Education: Revamped and Free – Join the Global Struggle
Original article published by elephant journal
Mobilization, passion and commitment to a just educational system recently riddled the Montreal community. Government had imposed tuition hikes that students, teachers and citizens reasoned were unjust, resulting in organized protest and strike. Through trials and tribulations, efforts succeeded in victory when government cancelled the tuition hikes.
Although that battle was won, the fight continues for free education in Montreal and globally, as a growing movement gains momentum.
Zeal for free, emancipatory education was demonstrated during “Global Education Strike” week, November 14 – 22, 2012, while international groups and individuals supported the initiative in the face of injustice.
The International Student Movement fights for free and emancipatory education as a human right excused from restrictive participant fees and operated through democratically structured educational entities/institutions.
Evident correlations between a competitive global economic system and a market education, where “education factories are producing human capital,” commercializing and merchandising learning in a competitive environment that treats students as both consumers of education and commodities to invest (e.g. student loans, where returns are due for investments). Students become links within a market chain, being taught what others chose they should learn in order to compete and serve in a capitalist society. Although this could be viewed as a generalization, there will always be outlying deviations, while the overarching ideals of higher education support it.
With slogans such as “one world, one struggle” and “we are many youth, but with one struggle,” impassioned people are fighting for what’s right. Is this counter-culture? Or does it represent the way it ought to be?
Do we not share a universal right to develop intellectual and artistic abilities? Are costs, restrictions and structures of the educational system justified?
“All religions, arts and sciences are branches of the same tree. All these aspirations are directed toward ennobling man’s life, lifting it from the sphere of mere physical existence and leading the individual toward freedom.”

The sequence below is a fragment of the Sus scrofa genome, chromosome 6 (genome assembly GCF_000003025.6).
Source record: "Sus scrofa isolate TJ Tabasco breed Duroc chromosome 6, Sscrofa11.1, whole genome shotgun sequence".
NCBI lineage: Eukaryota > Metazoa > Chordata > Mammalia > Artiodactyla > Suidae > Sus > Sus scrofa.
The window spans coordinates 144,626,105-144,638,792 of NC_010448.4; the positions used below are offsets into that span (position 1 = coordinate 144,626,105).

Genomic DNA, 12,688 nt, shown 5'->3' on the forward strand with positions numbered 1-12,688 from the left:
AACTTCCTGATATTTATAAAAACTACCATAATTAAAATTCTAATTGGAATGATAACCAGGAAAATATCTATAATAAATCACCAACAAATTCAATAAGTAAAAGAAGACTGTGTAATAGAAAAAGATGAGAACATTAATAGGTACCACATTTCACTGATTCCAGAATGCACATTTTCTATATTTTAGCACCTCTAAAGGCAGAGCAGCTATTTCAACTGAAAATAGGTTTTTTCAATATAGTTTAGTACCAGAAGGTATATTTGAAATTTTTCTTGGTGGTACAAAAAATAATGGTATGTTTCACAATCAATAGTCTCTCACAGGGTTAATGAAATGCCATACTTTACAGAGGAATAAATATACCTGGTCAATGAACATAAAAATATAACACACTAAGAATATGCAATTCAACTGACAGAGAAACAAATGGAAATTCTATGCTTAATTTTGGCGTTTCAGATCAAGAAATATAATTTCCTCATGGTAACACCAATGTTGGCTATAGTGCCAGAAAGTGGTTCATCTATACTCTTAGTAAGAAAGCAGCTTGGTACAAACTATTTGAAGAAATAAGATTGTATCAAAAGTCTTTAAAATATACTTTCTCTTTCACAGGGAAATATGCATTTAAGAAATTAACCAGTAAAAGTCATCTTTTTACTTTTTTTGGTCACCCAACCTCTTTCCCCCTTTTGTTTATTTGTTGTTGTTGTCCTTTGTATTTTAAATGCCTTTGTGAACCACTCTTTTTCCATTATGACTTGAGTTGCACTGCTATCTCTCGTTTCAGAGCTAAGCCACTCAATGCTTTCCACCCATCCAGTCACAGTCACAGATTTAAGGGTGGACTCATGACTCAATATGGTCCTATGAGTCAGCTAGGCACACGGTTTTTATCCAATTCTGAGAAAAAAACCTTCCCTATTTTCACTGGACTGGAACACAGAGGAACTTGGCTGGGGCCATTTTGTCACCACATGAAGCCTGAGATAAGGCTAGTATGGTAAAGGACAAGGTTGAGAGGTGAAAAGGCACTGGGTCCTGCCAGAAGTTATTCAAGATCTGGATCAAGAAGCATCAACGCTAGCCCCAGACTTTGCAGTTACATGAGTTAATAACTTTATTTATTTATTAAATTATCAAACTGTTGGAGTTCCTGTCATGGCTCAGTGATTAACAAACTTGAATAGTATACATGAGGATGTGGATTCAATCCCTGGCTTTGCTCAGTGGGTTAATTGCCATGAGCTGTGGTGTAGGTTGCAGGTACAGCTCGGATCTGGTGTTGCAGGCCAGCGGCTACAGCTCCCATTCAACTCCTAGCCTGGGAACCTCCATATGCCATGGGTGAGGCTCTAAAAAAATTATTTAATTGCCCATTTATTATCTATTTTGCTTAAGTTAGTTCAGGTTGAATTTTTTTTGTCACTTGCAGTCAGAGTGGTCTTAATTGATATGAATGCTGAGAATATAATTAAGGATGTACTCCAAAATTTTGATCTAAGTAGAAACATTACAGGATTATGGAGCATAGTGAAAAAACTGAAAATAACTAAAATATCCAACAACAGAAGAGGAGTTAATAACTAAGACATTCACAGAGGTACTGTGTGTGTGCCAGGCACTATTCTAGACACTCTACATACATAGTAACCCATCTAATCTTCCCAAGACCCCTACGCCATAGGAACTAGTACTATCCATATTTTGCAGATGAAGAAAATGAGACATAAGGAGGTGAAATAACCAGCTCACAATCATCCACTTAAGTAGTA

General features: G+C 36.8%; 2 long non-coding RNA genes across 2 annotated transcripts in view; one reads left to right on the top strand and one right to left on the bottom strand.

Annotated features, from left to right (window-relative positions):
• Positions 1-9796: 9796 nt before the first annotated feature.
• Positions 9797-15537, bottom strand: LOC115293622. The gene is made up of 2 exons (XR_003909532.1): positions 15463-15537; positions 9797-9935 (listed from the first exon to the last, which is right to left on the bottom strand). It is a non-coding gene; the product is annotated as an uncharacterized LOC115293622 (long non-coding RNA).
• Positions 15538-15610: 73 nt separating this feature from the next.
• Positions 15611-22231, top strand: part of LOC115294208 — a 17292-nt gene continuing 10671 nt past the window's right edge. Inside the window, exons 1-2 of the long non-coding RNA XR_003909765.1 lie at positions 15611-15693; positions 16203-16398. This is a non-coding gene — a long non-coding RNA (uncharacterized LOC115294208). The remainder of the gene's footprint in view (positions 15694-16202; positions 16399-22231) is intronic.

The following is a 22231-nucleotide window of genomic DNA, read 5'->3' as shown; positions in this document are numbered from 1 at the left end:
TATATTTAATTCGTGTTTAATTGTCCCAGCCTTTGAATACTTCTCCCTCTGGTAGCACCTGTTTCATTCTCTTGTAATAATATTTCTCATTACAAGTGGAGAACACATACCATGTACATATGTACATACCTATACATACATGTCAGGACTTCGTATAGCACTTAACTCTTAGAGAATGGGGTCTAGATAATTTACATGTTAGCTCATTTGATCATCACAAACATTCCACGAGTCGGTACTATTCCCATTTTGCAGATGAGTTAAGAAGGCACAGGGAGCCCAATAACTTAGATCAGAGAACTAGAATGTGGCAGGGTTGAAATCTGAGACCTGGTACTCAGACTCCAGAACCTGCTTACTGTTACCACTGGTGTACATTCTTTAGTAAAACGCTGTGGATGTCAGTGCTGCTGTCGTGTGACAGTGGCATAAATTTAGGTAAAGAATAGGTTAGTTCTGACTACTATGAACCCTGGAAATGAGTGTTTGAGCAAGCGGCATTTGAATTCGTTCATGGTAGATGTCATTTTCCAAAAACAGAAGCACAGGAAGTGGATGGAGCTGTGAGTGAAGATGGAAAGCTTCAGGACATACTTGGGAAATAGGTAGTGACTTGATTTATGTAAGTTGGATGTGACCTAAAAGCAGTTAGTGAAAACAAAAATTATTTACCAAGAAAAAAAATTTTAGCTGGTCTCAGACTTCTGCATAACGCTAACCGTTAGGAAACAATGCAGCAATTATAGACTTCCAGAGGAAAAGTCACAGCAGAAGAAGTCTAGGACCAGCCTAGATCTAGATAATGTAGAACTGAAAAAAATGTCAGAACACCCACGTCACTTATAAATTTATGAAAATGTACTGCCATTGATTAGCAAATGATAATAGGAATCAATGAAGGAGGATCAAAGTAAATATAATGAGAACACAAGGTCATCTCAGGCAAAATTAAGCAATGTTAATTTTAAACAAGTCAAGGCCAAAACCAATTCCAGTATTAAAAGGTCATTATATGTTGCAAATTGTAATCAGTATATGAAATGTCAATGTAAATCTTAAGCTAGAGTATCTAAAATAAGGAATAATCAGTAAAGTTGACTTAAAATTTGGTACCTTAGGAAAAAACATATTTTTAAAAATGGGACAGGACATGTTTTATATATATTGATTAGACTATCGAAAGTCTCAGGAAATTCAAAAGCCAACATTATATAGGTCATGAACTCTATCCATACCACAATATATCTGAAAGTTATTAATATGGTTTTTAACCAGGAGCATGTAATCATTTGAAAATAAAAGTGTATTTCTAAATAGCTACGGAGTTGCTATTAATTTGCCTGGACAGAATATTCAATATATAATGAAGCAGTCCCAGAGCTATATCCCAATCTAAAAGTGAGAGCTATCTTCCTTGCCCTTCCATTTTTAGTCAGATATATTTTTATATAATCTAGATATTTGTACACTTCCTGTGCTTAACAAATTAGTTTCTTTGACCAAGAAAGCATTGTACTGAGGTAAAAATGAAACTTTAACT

~ Albert Einstein
Einstein did not see developmental human rights as a commodity subject to market parameters, but as a natural path individuals deserve access to.
Pioneering technology being used to offer free education online presents an alternative, hopeful approach.
Universities and individuals are teaming to forge free online courses, dubbed MOOCSs, for Massive Open Online Courses.
Instead of paying odious tuition for a middle-rate education, people can learn from Ivy League professors for free.
A handful of entities already exist, including seminal Kahn Academy; new this year Udacity; MIT, Harvard, Berkeley and The University of Texas System’s edX; and the 33-university-consortium Coursera–all offering free courses in countless subject areas.
Some courses offer online instructional videos while others provide direct footage of lectures given on university campuses, where students are physically there, paying for the same material. Although MOOCs lack direct teacher-student guidance and relationships, many do offer worksheets, systems of feedback and more.
Traditional universities may soon accept MOOC credit. While exploring procedural and testing standards are developed, student learning from completed MOOC courses will begin evaluation next year.
Whether credit transfer, degrees, certificates or acknowledgment by application officials, offering MOOC accreditation of any form will increase motivation to complete courses with ambition–we all like rewards and recognition.
Whether a traditional student looking to amp your understanding in a particular area, an individual seeking education lacking monetary means to university, a curious mind looking to stimulate intellect or anyone, for any reason, explore and utilize these online learning platforms.
All are encouraged to familiarize, and if so inclined, involve with this universal struggle–it is our right.
Insight for afterthought:
Every time I spoke of Montreal demonstrations in the U.S., even people within educational systems were unaware. How could this be?
Why did media choose not to publicize major demonstrations, even miles above an educational hub in the Northeast, while a friend returning from Thailand brought a daily newspaper displaying a front-page presentation of the protest situation in Montreal?
Maybe worry that students in America, already paying significantly higher rates than Quebec and other countries of the world–some paying nothing–would hear inspiration calling to stand up against commoditized, capitalist coordinated education in the name of human justice.
We all deserve the ability to flex our intellectual and artistic capacity towards individual freedom.
Let the quest for truth and knowledge for its own sake be justified.
How do you feel about America’s higher educational system? Does the International Student Movement strike a chord with you? What can we do as local individuals of a global collective? How can we motivate? Do you see free online education as a feasible structure for the future?
Please share comments and reflections.
View original article via elephant journal